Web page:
Study finds oral traditions effectively warn people about tsunamis and reduce mortality

Jason Elemunop (left) of the Geological Survey of Papua New Guinea and lapuns (elders) of Bilbil village, Madang, Papua New Guinea, examine coral boulders from the tsunami deposit upon which the village is built. Oral traditions along the Madang coast record a catastrophic tsunami at least 10 generations ago, which may correspond to the tsunami that washed up these boulders. Photo by Simon Day.

The infamous Indian Ocean tsunami that struck on December 26, 2004, caused tragically high mortality--from 10 to 90 percent of the population at various locations. Yet in 1930 a tsunami of similar size, generated by an earthquake near the Ninigo Islands, struck northern Papua New Guinea and killed just 0.1 to 1 percent of the population on the coast there.

Why were these islanders living earlier in the century better protected? According to tsunami expert Simon Day, they had heard stories passed down from their elders about how to recognize a tsunami and how to respond. These people knew that when they saw the sea draw down, it was time to run for the hills.

"Oral traditions are a very efficient means of tsunami education," said Day, a visiting research associate in Earth and planetary sciences at the University of California, Santa Cruz.

Day made this discovery as he and his colleagues searched an area around the Bismarck Sea (north of Papua New Guinea) for past evidence of giant tsunami waves--in particular, for large rocks that were swept to high ground. As he and his colleagues visited villages and asked local leaders for permission to explore the land, the scientists heard and collected stories about past tsunamis. The stories, it turned out, could be linked to several specific geologic events that earlier generations had learned from.

"It became apparent that oral traditions were going back 500 years," Day explained. "The stories contained information about how to recognize when a tsunami was about to come, such as falling sea levels, and told how people should take action. That's the reason why casualties [in 1930] were so low."

In contrast, Day found from a review of the literature, casualties from other tsunamis are much higher in areas inhabited by recent immigrants with no indigenous knowledge about these events. For example, video evidence showed that many people in Thailand in 2004 did not recognize the warning signs of a tsunami and did not realize that there was a safe place to go less than one kilometer away.

"Essentially, a lack of education caused an awful lot of mortality there," he noted.

Day presented these findings on December 11 at the annual meeting of the American Geophysical Union in San Francisco. His talk was entitled "Tsunami Hazard Awareness from Past Experience and the Differing Vulnerability of Indigenous and Coastal Populations."

Near Madang in Papua New Guinea, Day heard stories about two unusual events: a big earthquake that had caused the land to rise and the sea never to return, and a huge tsunami. Using carbon-14 dating on dead coral reefs now sitting on dry land, Day and his colleagues found physical evidence that such an uplifting caused by an earthquake had indeed occurred around 1450 AD. And a large tsunami struck the islands around 1500 AD.

He also met some very old residents who knew these stories and described the 1930 tsunami that had sent them scrambling to the hills. Rock deposits suggested that seawater levels had run up several meters. That tsunami was bigger than previously thought, similar in intensity to the 2004 Indian Ocean tsunami as it struck Thailand.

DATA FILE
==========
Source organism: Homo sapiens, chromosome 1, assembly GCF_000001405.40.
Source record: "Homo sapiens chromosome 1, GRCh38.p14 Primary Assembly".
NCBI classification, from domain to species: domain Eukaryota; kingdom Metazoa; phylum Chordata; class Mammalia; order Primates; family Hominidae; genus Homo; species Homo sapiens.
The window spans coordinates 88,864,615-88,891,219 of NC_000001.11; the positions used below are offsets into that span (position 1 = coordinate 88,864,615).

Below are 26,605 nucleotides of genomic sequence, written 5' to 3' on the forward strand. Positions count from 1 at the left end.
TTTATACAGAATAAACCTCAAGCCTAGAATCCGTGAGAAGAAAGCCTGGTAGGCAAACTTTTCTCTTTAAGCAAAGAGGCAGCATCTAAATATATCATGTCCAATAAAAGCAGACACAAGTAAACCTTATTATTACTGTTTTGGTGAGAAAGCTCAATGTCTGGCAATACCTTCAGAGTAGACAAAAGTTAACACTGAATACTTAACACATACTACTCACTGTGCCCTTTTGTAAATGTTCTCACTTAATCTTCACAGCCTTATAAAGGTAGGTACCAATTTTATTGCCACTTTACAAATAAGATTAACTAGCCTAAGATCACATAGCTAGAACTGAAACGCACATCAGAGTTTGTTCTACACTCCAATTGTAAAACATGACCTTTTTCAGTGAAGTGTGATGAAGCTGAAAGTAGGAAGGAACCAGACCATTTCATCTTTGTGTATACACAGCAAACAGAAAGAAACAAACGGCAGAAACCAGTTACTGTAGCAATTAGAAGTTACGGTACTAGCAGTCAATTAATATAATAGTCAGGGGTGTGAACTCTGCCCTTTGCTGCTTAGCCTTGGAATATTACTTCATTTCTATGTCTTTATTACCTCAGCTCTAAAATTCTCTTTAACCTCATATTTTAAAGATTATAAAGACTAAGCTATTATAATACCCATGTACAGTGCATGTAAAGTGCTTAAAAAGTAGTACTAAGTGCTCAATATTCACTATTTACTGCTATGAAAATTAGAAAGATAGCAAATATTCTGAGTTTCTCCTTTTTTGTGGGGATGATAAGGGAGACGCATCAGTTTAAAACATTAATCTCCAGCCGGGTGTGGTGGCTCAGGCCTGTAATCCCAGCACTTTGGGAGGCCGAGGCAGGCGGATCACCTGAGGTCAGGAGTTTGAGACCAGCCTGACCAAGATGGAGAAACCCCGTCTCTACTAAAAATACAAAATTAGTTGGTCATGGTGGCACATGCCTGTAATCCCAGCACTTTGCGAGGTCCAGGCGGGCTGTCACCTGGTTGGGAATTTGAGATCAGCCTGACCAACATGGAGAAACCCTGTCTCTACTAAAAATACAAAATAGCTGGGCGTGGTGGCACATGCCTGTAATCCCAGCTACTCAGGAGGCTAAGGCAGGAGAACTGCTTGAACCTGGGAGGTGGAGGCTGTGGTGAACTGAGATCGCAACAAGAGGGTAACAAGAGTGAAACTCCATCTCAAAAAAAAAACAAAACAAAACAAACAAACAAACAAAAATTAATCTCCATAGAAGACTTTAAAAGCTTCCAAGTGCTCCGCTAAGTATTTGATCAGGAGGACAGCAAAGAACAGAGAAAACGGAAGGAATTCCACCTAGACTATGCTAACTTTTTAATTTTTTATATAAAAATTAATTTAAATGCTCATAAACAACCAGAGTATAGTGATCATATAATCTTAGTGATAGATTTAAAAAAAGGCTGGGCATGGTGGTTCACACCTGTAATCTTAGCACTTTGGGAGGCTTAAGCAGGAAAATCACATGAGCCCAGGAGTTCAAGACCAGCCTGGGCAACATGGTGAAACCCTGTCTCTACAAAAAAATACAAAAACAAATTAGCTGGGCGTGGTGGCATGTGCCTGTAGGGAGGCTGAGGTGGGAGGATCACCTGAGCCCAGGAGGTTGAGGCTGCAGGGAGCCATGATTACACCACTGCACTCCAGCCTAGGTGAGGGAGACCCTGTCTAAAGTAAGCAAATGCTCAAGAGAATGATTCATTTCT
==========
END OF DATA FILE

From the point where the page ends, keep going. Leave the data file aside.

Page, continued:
Day's studies suggest that preparatory education and self-warning are critical for surviving a massive tsunami.

"The upshot is, if we could reproduce this level of awareness that some people get from traditional stories, it would serve as a very effective way to mitigate the effects of tsunamis, and it could be transmitted over many generations," he concluded.

Interestingly, oral traditions can serve this purpose even if not accurate scientifically.

"In Papua New Guinea, there's no such thing as a natural disaster--it's always blamed on sorcery by a rival tribe," Day explained. "In some places there, an earthquake is considered to be a byproduct of the spell that a sorcerer uses to cause a tsunami--the two events are related. But most important, the stories explain what to do, so they're useful."

According to Day, a modern tsunami education program could be modeled after one developed to prepare at-risk populations for volcanic eruptions and mudslides. Known as "Education for Self-Warning and Voluntary Evacuation" (ESWAVE), the program was created by volcanologists after the 1985 Armero eruption in Colombia. That disaster killed 20,000 people, who were swamped by floods, ash, and debris because they did not understand the significance of the warnings that were given.

In 1991, volcanologists used extensive education campaigns to prepare people--including personnel at a U.S. Air Force base--for the eruption of Mount Pinatubo in the Philippines. Film footage from earlier volcano disasters helped bring the message home. Now, video clips of the 2004 Indian Ocean tsunami are available and these could also be used in a similar education program, Day said.

"The tsunami research community needs to learn some lessons from the volcanologists in order to better mitigate the hazards," Day noted. "If recent film footage were used in the right way, it could be a very effective way to educate people about tsunami hazards."

To save lives, populations at risk should be educated first, even before governments worry about setting up regional tsunami warning systems, he said.

Note to reporters: You may contact Simon Day at